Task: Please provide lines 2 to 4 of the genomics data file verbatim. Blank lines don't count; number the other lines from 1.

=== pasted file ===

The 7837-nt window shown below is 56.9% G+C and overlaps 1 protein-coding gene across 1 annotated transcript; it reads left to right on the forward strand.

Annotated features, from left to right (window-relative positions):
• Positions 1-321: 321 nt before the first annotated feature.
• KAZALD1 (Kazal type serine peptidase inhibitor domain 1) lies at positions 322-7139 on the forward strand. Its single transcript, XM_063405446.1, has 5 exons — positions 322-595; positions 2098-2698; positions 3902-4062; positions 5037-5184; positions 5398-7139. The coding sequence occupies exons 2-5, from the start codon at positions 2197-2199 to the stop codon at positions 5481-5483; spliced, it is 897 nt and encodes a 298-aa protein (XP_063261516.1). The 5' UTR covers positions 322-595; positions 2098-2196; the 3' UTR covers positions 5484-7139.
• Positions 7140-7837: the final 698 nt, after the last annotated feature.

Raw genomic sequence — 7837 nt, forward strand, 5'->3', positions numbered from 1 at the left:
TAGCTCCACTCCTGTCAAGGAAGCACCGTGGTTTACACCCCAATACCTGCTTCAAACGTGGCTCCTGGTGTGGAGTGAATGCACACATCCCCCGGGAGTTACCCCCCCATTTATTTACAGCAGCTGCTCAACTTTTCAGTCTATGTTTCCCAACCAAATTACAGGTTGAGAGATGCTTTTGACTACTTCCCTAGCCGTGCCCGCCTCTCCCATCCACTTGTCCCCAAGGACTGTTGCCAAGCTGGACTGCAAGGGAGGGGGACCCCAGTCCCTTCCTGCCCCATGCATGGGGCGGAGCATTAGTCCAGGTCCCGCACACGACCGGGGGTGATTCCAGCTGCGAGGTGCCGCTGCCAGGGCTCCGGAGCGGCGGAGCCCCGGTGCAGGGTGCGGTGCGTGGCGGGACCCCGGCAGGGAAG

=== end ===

Annotated features, from left to right (window-relative positions):
• Positions 1-321: 321 nt before the first annotated feature.
• KAZALD1 (Kazal type serine peptidase inhibitor domain 1) lies at positions 322-7139 on the forward strand. Its single transcript, XM_063405446.1, has 5 exons — positions 322-595; positions 2098-2698; positions 3902-4062; positions 5037-5184; positions 5398-7139. The coding sequence occupies exons 2-5, from the start codon at positions 2197-2199 to the stop codon at positions 5481-5483; spliced, it is 897 nt and encodes a 298-aa protein (XP_063261516.1). The 5' UTR covers positions 322-595; positions 2098-2196; the 3' UTR covers positions 5484-7139.